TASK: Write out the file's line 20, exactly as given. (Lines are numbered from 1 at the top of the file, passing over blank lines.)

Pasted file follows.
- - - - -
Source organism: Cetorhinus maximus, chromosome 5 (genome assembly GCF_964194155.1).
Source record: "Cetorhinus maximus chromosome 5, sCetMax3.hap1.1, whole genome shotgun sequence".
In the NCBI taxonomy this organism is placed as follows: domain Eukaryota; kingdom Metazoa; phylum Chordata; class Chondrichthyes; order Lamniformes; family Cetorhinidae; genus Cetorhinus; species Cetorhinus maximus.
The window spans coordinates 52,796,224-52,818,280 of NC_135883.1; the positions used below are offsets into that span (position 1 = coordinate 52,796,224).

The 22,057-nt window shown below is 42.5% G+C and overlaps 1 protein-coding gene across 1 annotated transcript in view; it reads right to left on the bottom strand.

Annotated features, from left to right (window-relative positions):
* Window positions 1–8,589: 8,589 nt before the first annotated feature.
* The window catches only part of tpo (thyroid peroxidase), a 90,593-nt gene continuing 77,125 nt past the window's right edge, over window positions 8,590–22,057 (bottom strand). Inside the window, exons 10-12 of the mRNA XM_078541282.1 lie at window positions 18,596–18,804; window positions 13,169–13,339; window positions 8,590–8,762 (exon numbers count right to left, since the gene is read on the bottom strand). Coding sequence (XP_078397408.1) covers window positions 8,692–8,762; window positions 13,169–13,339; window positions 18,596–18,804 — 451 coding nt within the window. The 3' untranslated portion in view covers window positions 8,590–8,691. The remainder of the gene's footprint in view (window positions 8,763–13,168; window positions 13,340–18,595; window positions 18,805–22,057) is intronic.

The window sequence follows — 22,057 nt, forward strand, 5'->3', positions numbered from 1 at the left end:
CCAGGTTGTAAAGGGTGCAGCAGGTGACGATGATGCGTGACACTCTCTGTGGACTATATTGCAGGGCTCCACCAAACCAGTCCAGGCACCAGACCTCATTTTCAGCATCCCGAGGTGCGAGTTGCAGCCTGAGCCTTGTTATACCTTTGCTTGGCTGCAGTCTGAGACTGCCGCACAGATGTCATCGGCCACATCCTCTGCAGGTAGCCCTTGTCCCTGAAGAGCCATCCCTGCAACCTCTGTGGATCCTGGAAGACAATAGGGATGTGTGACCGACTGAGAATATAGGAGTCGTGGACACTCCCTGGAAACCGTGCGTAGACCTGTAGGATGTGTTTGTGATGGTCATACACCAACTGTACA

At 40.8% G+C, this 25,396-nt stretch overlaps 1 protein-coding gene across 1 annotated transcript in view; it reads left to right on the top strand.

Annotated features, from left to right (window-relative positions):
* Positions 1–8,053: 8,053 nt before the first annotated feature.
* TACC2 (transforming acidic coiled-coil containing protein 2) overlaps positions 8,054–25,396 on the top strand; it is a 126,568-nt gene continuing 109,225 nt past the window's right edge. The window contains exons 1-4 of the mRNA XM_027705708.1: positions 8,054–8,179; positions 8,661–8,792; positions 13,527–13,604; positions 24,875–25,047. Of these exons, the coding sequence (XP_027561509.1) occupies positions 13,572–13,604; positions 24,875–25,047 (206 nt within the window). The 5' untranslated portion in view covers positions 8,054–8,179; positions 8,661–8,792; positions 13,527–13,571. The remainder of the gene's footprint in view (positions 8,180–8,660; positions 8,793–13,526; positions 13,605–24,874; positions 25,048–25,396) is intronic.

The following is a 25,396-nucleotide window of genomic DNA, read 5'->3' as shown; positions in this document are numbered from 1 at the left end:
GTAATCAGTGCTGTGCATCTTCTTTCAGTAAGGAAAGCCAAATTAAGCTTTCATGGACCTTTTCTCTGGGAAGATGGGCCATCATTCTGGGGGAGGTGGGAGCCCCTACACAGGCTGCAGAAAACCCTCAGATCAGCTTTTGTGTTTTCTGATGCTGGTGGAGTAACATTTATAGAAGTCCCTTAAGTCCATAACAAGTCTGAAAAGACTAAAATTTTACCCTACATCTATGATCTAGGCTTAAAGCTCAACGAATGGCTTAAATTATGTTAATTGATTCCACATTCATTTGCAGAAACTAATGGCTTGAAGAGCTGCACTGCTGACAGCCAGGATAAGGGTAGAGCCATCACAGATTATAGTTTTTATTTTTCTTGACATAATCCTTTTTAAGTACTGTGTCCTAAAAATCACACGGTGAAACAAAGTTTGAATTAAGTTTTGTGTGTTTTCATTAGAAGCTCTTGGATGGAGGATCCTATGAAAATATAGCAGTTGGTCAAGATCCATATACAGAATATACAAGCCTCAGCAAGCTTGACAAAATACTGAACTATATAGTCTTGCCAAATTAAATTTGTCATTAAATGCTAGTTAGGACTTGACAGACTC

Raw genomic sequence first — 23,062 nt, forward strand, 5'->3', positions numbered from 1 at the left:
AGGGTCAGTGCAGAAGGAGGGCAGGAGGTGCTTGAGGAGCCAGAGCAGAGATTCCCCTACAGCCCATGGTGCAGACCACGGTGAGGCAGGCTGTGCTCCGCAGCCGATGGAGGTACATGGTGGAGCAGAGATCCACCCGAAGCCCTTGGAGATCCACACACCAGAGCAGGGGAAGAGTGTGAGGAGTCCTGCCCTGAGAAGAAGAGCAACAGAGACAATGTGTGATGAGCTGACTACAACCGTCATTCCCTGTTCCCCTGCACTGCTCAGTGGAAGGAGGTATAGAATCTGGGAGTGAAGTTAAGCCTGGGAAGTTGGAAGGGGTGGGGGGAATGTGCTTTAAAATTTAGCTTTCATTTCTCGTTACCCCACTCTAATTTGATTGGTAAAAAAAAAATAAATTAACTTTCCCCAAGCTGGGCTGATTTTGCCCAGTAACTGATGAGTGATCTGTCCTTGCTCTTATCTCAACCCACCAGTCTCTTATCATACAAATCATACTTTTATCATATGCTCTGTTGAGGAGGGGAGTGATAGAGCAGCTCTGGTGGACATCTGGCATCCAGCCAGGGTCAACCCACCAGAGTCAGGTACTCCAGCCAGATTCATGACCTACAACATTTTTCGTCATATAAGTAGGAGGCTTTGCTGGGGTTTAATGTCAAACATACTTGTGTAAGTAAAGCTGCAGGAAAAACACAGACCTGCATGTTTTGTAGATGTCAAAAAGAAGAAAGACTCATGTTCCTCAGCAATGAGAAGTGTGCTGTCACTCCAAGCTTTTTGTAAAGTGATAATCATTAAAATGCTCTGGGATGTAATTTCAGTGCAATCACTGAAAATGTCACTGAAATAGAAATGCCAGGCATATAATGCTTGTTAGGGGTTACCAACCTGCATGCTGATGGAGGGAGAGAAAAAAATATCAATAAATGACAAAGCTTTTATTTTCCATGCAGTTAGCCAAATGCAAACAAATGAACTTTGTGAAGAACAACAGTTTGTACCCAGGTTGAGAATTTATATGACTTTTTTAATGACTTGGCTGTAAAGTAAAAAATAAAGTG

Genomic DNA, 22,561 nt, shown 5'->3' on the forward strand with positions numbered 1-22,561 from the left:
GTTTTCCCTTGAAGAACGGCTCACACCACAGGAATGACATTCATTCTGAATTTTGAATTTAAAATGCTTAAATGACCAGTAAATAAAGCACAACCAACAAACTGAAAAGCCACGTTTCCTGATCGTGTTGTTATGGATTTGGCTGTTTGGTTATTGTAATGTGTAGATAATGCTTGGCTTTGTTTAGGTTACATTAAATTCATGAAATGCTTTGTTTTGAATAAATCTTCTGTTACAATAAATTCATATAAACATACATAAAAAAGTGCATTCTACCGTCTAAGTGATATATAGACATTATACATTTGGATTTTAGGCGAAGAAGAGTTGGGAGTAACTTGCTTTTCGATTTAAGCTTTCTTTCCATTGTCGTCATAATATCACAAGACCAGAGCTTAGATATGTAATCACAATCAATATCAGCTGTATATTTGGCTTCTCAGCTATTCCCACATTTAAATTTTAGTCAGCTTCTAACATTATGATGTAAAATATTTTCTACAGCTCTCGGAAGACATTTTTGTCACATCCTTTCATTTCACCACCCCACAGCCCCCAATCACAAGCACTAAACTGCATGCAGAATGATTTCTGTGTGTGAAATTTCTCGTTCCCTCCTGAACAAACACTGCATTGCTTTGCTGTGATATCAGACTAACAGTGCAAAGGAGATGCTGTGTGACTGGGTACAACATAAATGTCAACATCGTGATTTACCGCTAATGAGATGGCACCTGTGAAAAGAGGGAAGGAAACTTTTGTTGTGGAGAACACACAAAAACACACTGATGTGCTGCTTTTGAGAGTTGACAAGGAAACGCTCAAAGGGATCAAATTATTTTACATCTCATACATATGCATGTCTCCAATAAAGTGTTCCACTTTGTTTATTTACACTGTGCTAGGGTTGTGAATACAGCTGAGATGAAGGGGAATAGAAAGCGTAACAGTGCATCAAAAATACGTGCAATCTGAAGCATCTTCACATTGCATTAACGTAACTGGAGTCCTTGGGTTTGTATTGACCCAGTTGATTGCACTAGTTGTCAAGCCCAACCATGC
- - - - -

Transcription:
GTTTTCCCTTGAAGAACGGCTCACACCACAGGAATGACATTCATTCTGAATTTTGAATTTAAAATGCTTAAATGACCAGTAAATAAAGCACAACCAACAAACTGAAAAGCCACGTTTCCTGATCGTGTTGTTATGGATTTGGCTGTTTGGTTATTGTAATGTGTAGATAATGCTTGGCTTTGTTTAGGTTACATTAAATTCATGAAATGCTTTGTTTTGAATAAATCTTCTGTTACAATAAATTCATATAAACATACATAAAAAAGTGCATTCTACCGTCTAAGTGATATATAGACATTATACATTTGGATTTTAGGCGAAGAAGAGTTGGGAGTAACTTGCTTTTCGATTTAAGCTTTCTTTCCATTGTCGTCATAATATCACAAGACCAGAGCTTAGATATGTAATCACAATCAATATCAGCTGTATATTTGGCTTCTCAGCTATTCCCACATTTAAATTTTAGTCAGCTTCTAACATTATGATGTAAAATATTTTCTACAGCTCTCGGAAGACATTTTTGTCACATCCTTTCATTTCACCACCCCACAGCCCCCAATCACAAGCACTAAACTGCATGCAGAATGATTTCTGTGTGTGAAATTTCTCGTTCCCTCCTGAACAAACACTGCATTGCTTTGCTGTGATATCAGACTAACAGTGCAAAGGAGATGCTGTGTGACTGGGTACAACATAAATGTCAACATCGTGATTTACCGCTAATGAGATGGCACCTGTGAAAAGAGGGAAGGAAACTTTTGTTGTGGAGAACACACAAAAACACACTGATGTGCTGCTTTTGAGAGTTGACAAGGAAACGCTCAAAGGGATCAAATTATTTTACATCTCATACATATGCATGTCTCCAATAAAGTGTTCCACTTTGTTTATTTACACTGTGCTAGGGTTGTGAATACAGCTGAGATGAAGGGGAATAGAAAGCGTAACAGTGCATCAAAAATACGTGCAATCTGAAGCATCTTCACATTGCATTAACGTAACTGGAGTCCTTGGGTTTGTATTGACCCAGTTGATTGCACTAGTTGTCAAGCCCAACCATGC